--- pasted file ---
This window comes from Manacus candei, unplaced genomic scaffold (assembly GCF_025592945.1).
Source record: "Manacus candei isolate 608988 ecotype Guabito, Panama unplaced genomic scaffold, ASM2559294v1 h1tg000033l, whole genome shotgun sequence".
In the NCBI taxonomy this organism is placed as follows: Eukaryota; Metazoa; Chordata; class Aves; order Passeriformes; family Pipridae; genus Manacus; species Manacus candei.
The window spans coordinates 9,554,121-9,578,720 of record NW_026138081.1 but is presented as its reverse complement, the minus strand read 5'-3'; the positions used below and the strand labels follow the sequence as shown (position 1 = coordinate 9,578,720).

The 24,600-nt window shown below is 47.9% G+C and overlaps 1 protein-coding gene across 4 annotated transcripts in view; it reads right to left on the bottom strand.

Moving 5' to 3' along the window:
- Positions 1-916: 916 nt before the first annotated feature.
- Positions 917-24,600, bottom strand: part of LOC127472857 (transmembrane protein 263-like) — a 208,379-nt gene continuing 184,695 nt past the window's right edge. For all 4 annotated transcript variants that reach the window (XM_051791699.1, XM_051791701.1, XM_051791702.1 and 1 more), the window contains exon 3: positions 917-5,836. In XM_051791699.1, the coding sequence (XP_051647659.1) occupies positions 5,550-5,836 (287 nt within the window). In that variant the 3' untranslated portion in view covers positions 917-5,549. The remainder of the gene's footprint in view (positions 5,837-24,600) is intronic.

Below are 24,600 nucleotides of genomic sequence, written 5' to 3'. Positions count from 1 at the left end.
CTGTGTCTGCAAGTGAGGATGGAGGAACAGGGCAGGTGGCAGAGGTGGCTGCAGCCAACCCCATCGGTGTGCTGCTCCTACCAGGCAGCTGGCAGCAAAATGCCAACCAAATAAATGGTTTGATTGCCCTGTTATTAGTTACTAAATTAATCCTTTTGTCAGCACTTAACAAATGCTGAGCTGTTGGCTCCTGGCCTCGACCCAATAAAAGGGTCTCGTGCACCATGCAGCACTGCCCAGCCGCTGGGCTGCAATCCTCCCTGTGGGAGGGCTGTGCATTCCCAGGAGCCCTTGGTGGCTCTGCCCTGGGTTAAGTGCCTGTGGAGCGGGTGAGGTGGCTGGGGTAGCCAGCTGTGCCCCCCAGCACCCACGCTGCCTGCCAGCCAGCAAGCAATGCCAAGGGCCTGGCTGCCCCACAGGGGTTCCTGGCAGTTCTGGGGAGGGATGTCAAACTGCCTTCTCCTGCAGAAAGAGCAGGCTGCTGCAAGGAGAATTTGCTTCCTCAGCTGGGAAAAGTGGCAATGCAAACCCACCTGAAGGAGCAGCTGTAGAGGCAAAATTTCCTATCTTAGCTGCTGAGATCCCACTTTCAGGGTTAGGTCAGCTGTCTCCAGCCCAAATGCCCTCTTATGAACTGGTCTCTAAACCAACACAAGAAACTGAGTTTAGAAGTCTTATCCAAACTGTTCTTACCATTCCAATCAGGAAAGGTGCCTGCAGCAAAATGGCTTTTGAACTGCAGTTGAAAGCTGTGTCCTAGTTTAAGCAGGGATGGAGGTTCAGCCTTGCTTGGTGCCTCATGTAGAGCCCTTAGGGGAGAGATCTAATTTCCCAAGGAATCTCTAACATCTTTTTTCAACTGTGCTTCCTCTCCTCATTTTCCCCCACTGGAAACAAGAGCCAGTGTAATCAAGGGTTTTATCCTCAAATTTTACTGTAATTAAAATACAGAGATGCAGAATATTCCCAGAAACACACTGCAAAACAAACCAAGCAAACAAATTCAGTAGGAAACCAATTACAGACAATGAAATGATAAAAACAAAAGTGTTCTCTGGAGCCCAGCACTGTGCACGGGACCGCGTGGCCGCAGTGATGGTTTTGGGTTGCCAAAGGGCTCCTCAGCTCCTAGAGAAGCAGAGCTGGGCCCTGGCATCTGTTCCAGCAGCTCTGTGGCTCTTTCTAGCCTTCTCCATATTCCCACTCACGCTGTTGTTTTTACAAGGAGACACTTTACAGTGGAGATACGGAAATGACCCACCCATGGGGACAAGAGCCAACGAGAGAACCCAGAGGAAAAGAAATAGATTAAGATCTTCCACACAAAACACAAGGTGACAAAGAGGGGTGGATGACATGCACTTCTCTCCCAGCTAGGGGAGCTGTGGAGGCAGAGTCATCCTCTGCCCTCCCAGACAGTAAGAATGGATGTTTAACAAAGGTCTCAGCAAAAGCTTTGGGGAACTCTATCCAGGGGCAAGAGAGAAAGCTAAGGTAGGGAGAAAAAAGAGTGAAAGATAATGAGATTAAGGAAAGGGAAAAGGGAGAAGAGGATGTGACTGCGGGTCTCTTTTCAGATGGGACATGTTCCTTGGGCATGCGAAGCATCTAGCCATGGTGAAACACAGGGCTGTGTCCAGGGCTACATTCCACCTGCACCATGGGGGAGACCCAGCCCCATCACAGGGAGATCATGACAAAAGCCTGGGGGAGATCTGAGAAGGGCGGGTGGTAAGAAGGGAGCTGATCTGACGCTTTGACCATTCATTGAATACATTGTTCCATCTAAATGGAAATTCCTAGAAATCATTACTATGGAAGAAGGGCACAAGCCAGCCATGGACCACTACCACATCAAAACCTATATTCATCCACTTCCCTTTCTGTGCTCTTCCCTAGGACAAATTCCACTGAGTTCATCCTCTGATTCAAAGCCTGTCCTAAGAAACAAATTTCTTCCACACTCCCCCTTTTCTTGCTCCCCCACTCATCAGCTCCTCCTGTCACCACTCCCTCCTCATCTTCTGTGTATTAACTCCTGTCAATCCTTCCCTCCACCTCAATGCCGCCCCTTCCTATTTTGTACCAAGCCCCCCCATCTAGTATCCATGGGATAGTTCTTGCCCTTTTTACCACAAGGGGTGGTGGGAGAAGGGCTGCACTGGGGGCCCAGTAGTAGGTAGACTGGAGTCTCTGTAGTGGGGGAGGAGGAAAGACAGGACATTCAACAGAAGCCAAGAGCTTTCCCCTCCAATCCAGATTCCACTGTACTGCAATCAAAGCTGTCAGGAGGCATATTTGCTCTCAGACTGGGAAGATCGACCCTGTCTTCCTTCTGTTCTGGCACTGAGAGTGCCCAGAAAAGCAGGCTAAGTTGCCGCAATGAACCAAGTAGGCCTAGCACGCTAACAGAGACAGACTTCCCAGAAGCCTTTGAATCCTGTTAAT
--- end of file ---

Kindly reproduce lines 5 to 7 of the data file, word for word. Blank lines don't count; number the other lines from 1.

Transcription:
The 24,600-nt window shown below is 47.9% G+C and overlaps 1 protein-coding gene across 4 annotated transcripts in view; it reads right to left on the bottom strand.

Moving 5' to 3' along the window:
- Positions 1-916: 916 nt before the first annotated feature.